Contributor: Karthi Pillai
Why I really travel…
Believe it or not, I did my first international trip18 years ago, since then I have travelled to 43 countries (some of them more than once) and over 150 cities around the world (I need to double check the city count, could be more :-).
For those that know me, they know that I have a few things in life that I love to do (and I don’t mean passion, that word it used to commonly and loosely
I love to travel, cycling, marathon running and good coffee
Just to clarity there is a huge difference between being a tourist and travelling (no disrespect intended to anyone reading this) and I like to think of myself as the latter…a real traveller, who embraces travel to its true essence, learning something from every day that you are on the road that will help you with your daily life choices along the way.
To be a traveller you need to embrace and respect the differences in humanity, cultures, social standings, religion, material status in societies etc. and that is what I truly love about travel…you can learn something from the most unexpected place or person.
In 2015 I discovered that I could actually combine my love for travel and cycling into one trip (with abit of running in-between and tasting the coffees of the world of course) …I had stumbled across an adventure company called Earth Wanderer (local partner to Adventure company Exodus) who do cycling and hiking trips across the globe. You have the option to choose the level of effort you wanted on your holiday (i.e. from easy to really difficult)…
2015 was when I did my first cycle holiday, to the Northern regions of India (cycling from Manali to Leh).
This was one of the more intense trips as you really required a decent level of fitness to climb the mountains in the Himalayas by bicycle. The trip was 14 days, of which 12 days were cycling, and 8 of those days were camping, no electricity or showers for 8 nights, but trust me this was one of the best experiences I’ve ever had travelling. (and I am not really one for camping).
We climbed to an altitude of +/- 5200 meters above sea level, and I did suffer mild altitude sickness along with a few others, but nothing too serious or that the trip needed to be stopped and no one had to be airlifted to safety.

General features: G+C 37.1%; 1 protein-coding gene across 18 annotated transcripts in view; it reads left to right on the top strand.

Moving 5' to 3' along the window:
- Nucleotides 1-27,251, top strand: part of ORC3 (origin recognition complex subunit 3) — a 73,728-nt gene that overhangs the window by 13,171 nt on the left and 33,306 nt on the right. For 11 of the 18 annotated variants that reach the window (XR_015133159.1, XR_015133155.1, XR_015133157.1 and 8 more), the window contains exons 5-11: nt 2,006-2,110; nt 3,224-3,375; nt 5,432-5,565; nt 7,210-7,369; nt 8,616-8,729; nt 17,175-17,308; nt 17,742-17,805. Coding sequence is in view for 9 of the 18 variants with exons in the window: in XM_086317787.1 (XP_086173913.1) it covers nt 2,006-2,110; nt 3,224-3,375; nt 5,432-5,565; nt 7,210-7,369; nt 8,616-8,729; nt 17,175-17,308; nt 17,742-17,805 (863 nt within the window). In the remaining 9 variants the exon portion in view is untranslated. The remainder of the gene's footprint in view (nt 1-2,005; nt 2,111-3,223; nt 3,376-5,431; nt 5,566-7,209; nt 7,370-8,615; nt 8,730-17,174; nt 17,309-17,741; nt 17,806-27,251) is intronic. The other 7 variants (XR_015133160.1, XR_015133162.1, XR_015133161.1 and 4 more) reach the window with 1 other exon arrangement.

We would ride during the day, anywhere from 35kms up to 80kms on mountain bikes through some really rough terrain but also some of the most scenic views I have ever seen, remote yet beautiful.
The only traffic you would see is groups of motorbikes (old school Royal Enfield motorbikes) doing the same trip we were on bicycles (in a much shorter time) and trucks transporting fuel to the town of Leh and bringing back apples to Manali before winter really set in and the roads were snowed in.
I clearly remember one day cycling up a 10km climb (total cycling for that day was 40kms mostly uphill) with 21 switchbacks, and gaining 600 meters over the climb, starting at about 3200 meters, and when we got to the top, it really was not the top, we had another 8km to go until lunch.
Along the way we would stop at these small tea tents for a break with the locals and then heading onto the campsite for the night.
The Exodus crews were amazing, and they really took care of us, and still think back to how they setup camp near a fresh water stream, setup a dining tent, prepared an array of great meals (all without electricity) and even baked a cake on our last night camping.
I really have fond memories of this trip, and would recommend it to anyone who is up to the challenge.
It was then I was sold on the idea of including a cycling in most of my travels going forward, as if Earth Wanderer and Exodus could deliver on such great service in such a remote part of the world, then surely their other trips would be brilliant as well.
Since them I have not looked back, and included cycling in all my international trips.